2016 was a riveting year for those involved in Customer Experience (CX), with 86% percent of companies wanting to excel at customer experience but only 27% qualifying as good in Forrester’s 2015 CX Index.
According to a Walker study, by the year 2020 customer experience management will overtake price and product as the key brand differentiator – and 86% of buyers will pay more for a better customer experience.
It’s obvious to any manager that CX is a big movement and it’s attractive because it’s compellingly straightforward as an idea. For example, Forrester’s definition of CX is very simple: “How customers perceive their interactions with your company.”
That word ‘perceive’ is crucial. It obviously means companies must collect, analyse and correlate voice of the customer data in order to understand how to improve their CX perceptions and to see what’s working.
The Journey Experience is about interactions
Current customer experience management practice mostly focuses on the consistency and quality of interactions. We’d call this the Journey (or Interaction) Experience.
It’s about the customer view of the success of interactions/encounters/touchpoints (they’re all the same thing). Common practice is to do some of these things:
- Map out the customer journey, touchpoint by touchpoint
- Pulse customers after important encounters (e.g. Net Promoter Score)
- Identify signature encounters which stand out from the rest, where you really want to focus and make a difference
- Identify problem encounters and take action to resolve those.
The big assumption in CX is that managing interactions will add up to something for customers. There’s no doubt it does in some cases, especially disruptive new experiences designed from the ground up (e.g. Uber; Airbnb) but in most cases we believe current CX practice doesn’t work very well.
An absolutely pivotal point that few managers think about is that customers can have a sense of experience with very few, or possibly no interactions (remembering that experience is as perceived by them). For example, a client feels like they have an ongoing experience with their law firm, even though they haven’t required their services for many years.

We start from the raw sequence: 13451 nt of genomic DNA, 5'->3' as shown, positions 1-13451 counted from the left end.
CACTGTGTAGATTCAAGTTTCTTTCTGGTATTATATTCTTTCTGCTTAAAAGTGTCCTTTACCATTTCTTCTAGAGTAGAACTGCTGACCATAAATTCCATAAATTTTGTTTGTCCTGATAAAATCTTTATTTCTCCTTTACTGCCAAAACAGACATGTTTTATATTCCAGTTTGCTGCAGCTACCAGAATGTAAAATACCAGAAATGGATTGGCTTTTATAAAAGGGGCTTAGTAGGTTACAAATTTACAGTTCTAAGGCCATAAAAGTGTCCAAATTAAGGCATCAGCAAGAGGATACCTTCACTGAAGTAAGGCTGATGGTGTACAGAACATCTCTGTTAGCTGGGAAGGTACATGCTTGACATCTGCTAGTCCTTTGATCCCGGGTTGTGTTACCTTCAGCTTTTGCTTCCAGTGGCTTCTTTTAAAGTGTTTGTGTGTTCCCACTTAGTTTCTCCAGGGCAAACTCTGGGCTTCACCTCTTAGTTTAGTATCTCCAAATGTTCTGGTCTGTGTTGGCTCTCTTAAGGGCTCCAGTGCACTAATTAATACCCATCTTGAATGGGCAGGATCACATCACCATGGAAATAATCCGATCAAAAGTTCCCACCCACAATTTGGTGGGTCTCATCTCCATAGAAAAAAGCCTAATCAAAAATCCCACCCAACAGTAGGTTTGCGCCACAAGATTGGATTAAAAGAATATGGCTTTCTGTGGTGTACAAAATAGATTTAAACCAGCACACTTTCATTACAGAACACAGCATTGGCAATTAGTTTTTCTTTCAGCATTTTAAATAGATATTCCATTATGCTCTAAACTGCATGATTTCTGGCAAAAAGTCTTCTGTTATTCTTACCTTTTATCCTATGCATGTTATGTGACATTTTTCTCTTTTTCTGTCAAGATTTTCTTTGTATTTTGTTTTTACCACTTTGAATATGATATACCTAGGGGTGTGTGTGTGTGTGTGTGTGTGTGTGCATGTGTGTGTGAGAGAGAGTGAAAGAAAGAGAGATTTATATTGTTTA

The Relational Experience may not be about interactions at all
To understand this ‘Relational Experience’ you must regularly ask people to step back from the day-to-day interactions and ask them for their perceptions of their (relational) experience overall. Not only will you get the customer-perceived big picture of their experience over time, but you will also see which interactions, if any, have really impacted their overall experience.
What’s also regularly ignored is that companies cannot fully control experiences. That’s because experiences inevitably involve perception, emotion and unexpected behaviours on the part of individual customers, not to mention expectations that differ from person to person. No matter how well we craft an experience, customers may not perceive their encounter exactly as we hope.
Personalisation is the new wave
That said, companies cannot afford to throw up their hands and give up in the face of individual unpredictability. Personalisation/ individualisation is a new wave which recognises that experiences are a very individual thing. Individualisers realise that they need to cater for individuality and prepare to be responsive at that level when considering the experiences they want to create and deliver. The focus is on single solutions and personalised experiences. The only way you can do this is to follow individuals to tell a personal joined-up story of their experience perceptions over time.
The surprising power of unexpected factors
What might surprise you is the power of unexpected factors. For example, our research tells us that 50% of dissatisfaction with an experience isn’t to do with the quality and delivery of it at all. It’s actually to do with what was promised (or what they believed to have been promised) to the individual in the first place. If expectations are unrealistic or unclear prior to an experience, no manner of customer experience design is going to overcome that. Best to put energy to managing promise making as well as interactions.
So to really manage CX properly, managing experiences means getting personal.
- Read more about how to manage promises better in Reg Price’s book ‘Reliability Rules‘
- Download our whitepaper: Introducing Experience MirrorWave